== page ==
The ongoing pandemic has exposed how dependent Alaska is on the resource industry and tourism, U.S. Senate candidate Dr. Al Gross told the Empire in an interview recently, and he hopes his leadership could diversify the economy.
Gross said in his opinion, even before COVID-19 reached the state, the leadership Alaska needed from Washington was not coming from one of the state’s current senators, Dan Sullivan, a Republican.
“I’m very excited to be (running) at a time when Alaska lacks leadership in the federal government,” Gross said. “I’m a lifelong Alaskan, I have a keen understanding of what makes the economy work and I’m in unique position to lead Alaskans to a prosperous future.”
Gross, who was born and raised in Juneau, has never served in elected office but said he’s been in leadership roles in everything he’d done in life. According to his campaign website, Gross served as president of the Bartlett Regional Hospital Medical Staff (a position known formally as the Cheif of Medical Staff, according to BRH spokesperson Katie Bausler) before becoming founder and president of the Juneau Bone and Joint Center.
He also certainly grew up in a political household. His father, Avram Gross, served as Attorney General under Gov. Jay Hammond from 1974-1980 and his mother, Shari, was the first Executive Director of the United Fishermen of Alaska and founded the League of Women Voters Alaska, according to his website.
Karen Crane, president of the Juneau League of Women Voters quibbled with the word “founded” because the League itself was founded in 1920 in Washington, D.C., but she said confidently the campaign’s statement was accurate.
“I would have just used the word ‘started,’ Crane said. ‘But she was the first president in Juneau and the first president statewide, she brought the League of Women Voters to Alaska.”
The elder Gross was a Democrat serving in a Republican administration and Gross said that legacy gives him a strong sense of bipartisanship which will ” help meditate some of the more contentious issues facing our country in a way that will benefit our state and country best.”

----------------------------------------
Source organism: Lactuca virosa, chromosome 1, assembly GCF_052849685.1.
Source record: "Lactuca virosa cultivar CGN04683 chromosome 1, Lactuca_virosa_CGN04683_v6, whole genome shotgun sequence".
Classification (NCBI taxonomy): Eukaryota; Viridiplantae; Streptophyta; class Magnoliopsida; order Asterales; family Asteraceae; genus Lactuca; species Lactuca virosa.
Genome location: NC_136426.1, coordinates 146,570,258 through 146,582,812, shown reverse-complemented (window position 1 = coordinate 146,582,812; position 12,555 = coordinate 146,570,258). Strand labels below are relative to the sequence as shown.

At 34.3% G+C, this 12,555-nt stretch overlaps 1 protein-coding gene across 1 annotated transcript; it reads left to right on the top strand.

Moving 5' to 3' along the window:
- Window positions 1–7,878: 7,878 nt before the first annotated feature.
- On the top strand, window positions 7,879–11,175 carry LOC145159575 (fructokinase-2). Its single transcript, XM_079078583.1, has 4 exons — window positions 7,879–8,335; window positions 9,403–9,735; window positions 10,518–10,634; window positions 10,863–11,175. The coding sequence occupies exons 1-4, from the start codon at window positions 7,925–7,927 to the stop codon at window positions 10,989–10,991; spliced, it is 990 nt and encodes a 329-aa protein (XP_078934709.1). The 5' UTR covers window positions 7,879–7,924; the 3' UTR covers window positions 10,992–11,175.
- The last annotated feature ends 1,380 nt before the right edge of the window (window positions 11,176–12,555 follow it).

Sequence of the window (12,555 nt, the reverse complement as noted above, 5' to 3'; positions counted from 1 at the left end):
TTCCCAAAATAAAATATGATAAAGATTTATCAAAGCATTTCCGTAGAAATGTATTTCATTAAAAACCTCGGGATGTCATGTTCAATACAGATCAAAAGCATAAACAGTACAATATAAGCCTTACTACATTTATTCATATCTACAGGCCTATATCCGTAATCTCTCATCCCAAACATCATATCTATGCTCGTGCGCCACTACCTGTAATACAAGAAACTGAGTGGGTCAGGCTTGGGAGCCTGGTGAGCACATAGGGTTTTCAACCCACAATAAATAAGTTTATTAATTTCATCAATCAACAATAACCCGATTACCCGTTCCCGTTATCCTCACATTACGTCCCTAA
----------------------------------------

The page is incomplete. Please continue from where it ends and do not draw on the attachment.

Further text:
Gross is an orthopedic surgeon and Alaska’s health care system is one area where he thinks a big impact can be made.
“Alaska needs a public health care option to individuals and small businesses,” Gross said. “The high cost of health care in Alaska is keeping small businesses from being successful. A public health care option would encourage other businesses to move to the state.”
Alaska should be trying to attract more internet-based jobs, Gross said, and work toward selling more finished products rather than raw materials for the resources the state does sell, like timber. Lowering health care costs for businesses would allow them to invest in value-added products, Gross argued.
“I have a vision for Alaska’s future, an economic plan, a vision to bring jobs and opportunity,” Gross said. “We need to level the playing field and find way to invite other businesses.”
Gross is running as an independent, something he says distinguishes him from Sullivan, who Gross said represented the status quo and was beholden to Republican Party and special interest group priorities.
He may be running as an independent, but in Alaska, independents can still run in Democratic Party primaries and be nominated as that party’s candidate. Gross has already earned the endorsement of the Alaska Democratic Party and Democratic Senatorial Campaign Committee.
Those connections were highlighted by Matt Shuckerow, Sullivan’s campaign manager, when asked to respond to Gross’ comments.
“I think is seems a little rich for someone like Al Gross to say something along those lines when he openly praises Nancy Pelosi and Chuck Schumer, folks that are leading the charge for things like the Green New Deal,” Shuckerow said. “These are unabashed opponents of Alaska. He even backed Bernie Sanders’ campaign.”
Shuckerow said Sullivan had a demonstrable history of leadership in the Senate and pointed to the senator’s recent efforts to expand the use of federal COVID-19 relief money to account for the needs of Alaska businesses.
According to campaign finance tracking website OpenSecrets.com, Gross has raised more than $4.6 million and Sullivan more than $7.5 million based on a July 22, Federal Elections Commission filing. Both Gross and Sullivan have received the bulk of their funding from out-of-state sources, according to OpenSecrets. Based on July 16, FEC filings, 24.1% of Gross’s donations have come from in-state donors and Sullivan 17.4%. The three largest contributing states in descending order are California, Washington and New York, the site says.
Gross still has two opponents from for the Democratic primary Aug. 18, but if he fails to secure that party’s nomination he would still be able to run as an independent.
• Contact reporter Peter Segall at firstname.lastname@example.org. Follow him on Twitter at @SegallJnoEmpire.